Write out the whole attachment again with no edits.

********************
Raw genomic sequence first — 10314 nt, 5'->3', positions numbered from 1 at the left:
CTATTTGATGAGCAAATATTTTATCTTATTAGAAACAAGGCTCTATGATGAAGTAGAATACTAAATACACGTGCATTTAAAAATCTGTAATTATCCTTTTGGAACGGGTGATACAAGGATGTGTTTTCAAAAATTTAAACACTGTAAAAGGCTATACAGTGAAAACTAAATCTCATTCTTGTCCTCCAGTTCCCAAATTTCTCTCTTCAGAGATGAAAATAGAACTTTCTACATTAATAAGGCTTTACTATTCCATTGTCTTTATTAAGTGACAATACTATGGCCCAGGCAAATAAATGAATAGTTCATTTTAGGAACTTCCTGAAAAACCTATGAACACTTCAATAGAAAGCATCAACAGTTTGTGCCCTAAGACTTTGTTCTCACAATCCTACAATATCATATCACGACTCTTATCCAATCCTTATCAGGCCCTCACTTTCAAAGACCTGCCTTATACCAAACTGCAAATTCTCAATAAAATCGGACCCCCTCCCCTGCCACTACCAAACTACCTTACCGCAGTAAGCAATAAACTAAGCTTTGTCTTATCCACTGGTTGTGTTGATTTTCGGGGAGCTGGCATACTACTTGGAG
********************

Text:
Raw genomic sequence first — 10314 nt, 5'->3', positions numbered from 1 at the left:
CTATTTGATGAGCAAATATTTTATCTTATTAGAAACAAGGCTCTATGATGAAGTAGAATACTAAATACACGTGCATTTAAAAATCTGTAATTATCCTTTTGGAACGGGTGATACAAGGATGTGTTTTCAAAAATTTAAACACTGTAAAAGGCTATACAGTGAAAACTAAATCTCATTCTTGTCCTCCAGTTCCCAAATTTCTCTCTTCAGAGATGAAAATAGAACTTTCTACATTAATAAGGCTTTACTATTCCATTGTCTTTATTAAGTGACAATACTATGGCCCAGGCAAATAAATGAATAGTTCATTTTAGGAACTTCCTGAAAAACCTATGAACACTTCAATAGAAAGCATCAACAGTTTGTGCCCTAAGACTTTGTTCTCACAATCCTACAATATCATATCACGACTCTTATCCAATCCTTATCAGGCCCTCACTTTCAAAGACCTGCCTTATACCAAACTGCAAATTCTCAATAAAATCGGACCCCCTCCCCTGCCACTACCAAACTACCTTACCGCAGTAAGCAATAAACTAAGCTTTGTCTTATCCACTGGTTGTGTTGATTTTCGGGGAGCTGGCATACTACTTGGAG